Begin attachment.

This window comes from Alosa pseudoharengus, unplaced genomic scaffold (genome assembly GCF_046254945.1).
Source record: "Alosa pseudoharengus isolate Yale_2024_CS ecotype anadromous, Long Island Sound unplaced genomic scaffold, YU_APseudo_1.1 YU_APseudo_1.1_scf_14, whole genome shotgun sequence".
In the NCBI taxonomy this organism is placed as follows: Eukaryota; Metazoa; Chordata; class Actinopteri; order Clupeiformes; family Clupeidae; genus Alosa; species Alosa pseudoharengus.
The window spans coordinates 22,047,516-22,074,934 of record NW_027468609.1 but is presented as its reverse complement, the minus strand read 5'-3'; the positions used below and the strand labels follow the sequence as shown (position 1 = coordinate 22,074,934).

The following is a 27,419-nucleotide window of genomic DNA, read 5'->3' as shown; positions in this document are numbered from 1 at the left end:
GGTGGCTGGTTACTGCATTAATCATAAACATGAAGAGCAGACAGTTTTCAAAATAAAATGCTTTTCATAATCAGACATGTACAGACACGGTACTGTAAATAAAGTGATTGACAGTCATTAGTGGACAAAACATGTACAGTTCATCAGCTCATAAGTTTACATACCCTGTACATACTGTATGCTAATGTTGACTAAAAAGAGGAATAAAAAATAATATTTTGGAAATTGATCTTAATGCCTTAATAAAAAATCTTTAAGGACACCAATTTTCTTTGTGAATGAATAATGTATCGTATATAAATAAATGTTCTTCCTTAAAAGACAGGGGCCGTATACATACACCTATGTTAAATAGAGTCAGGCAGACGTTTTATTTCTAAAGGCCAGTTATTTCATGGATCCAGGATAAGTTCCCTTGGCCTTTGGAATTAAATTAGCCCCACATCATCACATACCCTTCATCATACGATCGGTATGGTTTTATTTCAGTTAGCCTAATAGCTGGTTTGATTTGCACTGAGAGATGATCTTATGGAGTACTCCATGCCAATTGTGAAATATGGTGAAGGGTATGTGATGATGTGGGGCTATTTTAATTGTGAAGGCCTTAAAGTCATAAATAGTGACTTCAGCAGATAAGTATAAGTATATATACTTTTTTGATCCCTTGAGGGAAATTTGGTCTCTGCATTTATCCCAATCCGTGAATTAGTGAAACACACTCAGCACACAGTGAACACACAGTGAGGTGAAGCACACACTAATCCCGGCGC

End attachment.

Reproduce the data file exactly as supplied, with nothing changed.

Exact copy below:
This window comes from Alosa pseudoharengus, unplaced genomic scaffold (genome assembly GCF_046254945.1).
Source record: "Alosa pseudoharengus isolate Yale_2024_CS ecotype anadromous, Long Island Sound unplaced genomic scaffold, YU_APseudo_1.1 YU_APseudo_1.1_scf_14, whole genome shotgun sequence".
In the NCBI taxonomy this organism is placed as follows: Eukaryota; Metazoa; Chordata; class Actinopteri; order Clupeiformes; family Clupeidae; genus Alosa; species Alosa pseudoharengus.
The window spans coordinates 22,047,516-22,074,934 of record NW_027468609.1 but is presented as its reverse complement, the minus strand read 5'-3'; the positions used below and the strand labels follow the sequence as shown (position 1 = coordinate 22,074,934).

The following is a 27,419-nucleotide window of genomic DNA, read 5'->3' as shown; positions in this document are numbered from 1 at the left end:
GGTGGCTGGTTACTGCATTAATCATAAACATGAAGAGCAGACAGTTTTCAAAATAAAATGCTTTTCATAATCAGACATGTACAGACACGGTACTGTAAATAAAGTGATTGACAGTCATTAGTGGACAAAACATGTACAGTTCATCAGCTCATAAGTTTACATACCCTGTACATACTGTATGCTAATGTTGACTAAAAAGAGGAATAAAAAATAATATTTTGGAAATTGATCTTAATGCCTTAATAAAAAATCTTTAAGGACACCAATTTTCTTTGTGAATGAATAATGTATCGTATATAAATAAATGTTCTTCCTTAAAAGACAGGGGCCGTATACATACACCTATGTTAAATAGAGTCAGGCAGACGTTTTATTTCTAAAGGCCAGTTATTTCATGGATCCAGGATAAGTTCCCTTGGCCTTTGGAATTAAATTAGCCCCACATCATCACATACCCTTCATCATACGATCGGTATGGTTTTATTTCAGTTAGCCTAATAGCTGGTTTGATTTGCACTGAGAGATGATCTTATGGAGTACTCCATGCCAATTGTGAAATATGGTGAAGGGTATGTGATGATGTGGGGCTATTTTAATTGTGAAGGCCTTAAAGTCATAAATAGTGACTTCAGCAGATAAGTATAAGTATATATACTTTTTTGATCCCTTGAGGGAAATTTGGTCTCTGCATTTATCCCAATCCGTGAATTAGTGAAACACACTCAGCACACAGTGAACACACAGTGAGGTGAAGCACACACTAATCCCGGCGC